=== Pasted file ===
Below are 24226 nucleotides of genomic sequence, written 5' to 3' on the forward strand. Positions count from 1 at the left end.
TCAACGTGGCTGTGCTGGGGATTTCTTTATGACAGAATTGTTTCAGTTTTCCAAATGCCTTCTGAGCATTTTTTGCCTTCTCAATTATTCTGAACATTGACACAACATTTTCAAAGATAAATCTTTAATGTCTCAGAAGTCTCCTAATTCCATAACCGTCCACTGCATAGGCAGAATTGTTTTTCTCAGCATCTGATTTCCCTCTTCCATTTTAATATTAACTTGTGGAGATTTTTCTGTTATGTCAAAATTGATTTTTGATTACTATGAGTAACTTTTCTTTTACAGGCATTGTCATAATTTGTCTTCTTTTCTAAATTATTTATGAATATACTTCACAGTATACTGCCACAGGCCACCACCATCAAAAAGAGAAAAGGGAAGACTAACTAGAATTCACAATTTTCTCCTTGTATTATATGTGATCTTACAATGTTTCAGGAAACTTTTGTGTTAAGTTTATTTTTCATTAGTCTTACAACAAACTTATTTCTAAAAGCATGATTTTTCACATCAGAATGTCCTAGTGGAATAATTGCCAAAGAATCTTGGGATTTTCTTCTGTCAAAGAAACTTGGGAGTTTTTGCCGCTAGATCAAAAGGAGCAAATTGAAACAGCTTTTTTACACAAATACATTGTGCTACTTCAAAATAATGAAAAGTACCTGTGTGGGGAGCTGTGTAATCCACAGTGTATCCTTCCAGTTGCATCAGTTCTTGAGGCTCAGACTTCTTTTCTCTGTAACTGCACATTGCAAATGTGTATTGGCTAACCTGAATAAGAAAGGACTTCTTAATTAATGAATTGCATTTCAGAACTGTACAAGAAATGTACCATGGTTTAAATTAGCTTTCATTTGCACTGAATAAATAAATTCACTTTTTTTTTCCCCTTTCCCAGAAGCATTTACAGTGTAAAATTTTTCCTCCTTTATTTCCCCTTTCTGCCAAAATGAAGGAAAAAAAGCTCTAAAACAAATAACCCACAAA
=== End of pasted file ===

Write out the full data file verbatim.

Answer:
Below are 24226 nucleotides of genomic sequence, written 5' to 3' on the forward strand. Positions count from 1 at the left end.
TCAACGTGGCTGTGCTGGGGATTTCTTTATGACAGAATTGTTTCAGTTTTCCAAATGCCTTCTGAGCATTTTTTGCCTTCTCAATTATTCTGAACATTGACACAACATTTTCAAAGATAAATCTTTAATGTCTCAGAAGTCTCCTAATTCCATAACCGTCCACTGCATAGGCAGAATTGTTTTTCTCAGCATCTGATTTCCCTCTTCCATTTTAATATTAACTTGTGGAGATTTTTCTGTTATGTCAAAATTGATTTTTGATTACTATGAGTAACTTTTCTTTTACAGGCATTGTCATAATTTGTCTTCTTTTCTAAATTATTTATGAATATACTTCACAGTATACTGCCACAGGCCACCACCATCAAAAAGAGAAAAGGGAAGACTAACTAGAATTCACAATTTTCTCCTTGTATTATATGTGATCTTACAATGTTTCAGGAAACTTTTGTGTTAAGTTTATTTTTCATTAGTCTTACAACAAACTTATTTCTAAAAGCATGATTTTTCACATCAGAATGTCCTAGTGGAATAATTGCCAAAGAATCTTGGGATTTTCTTCTGTCAAAGAAACTTGGGAGTTTTTGCCGCTAGATCAAAAGGAGCAAATTGAAACAGCTTTTTTACACAAATACATTGTGCTACTTCAAAATAATGAAAAGTACCTGTGTGGGGAGCTGTGTAATCCACAGTGTATCCTTCCAGTTGCATCAGTTCTTGAGGCTCAGACTTCTTTTCTCTGTAACTGCACATTGCAAATGTGTATTGGCTAACCTGAATAAGAAAGGACTTCTTAATTAATGAATTGCATTTCAGAACTGTACAAGAAATGTACCATGGTTTAAATTAGCTTTCATTTGCACTGAATAAATAAATTCACTTTTTTTTTCCCCTTTCCCAGAAGCATTTACAGTGTAAAATTTTTCCTCCTTTATTTCCCCTTTCTGCCAAAATGAAGGAAAAAAAGCTCTAAAACAAATAACCCACAAA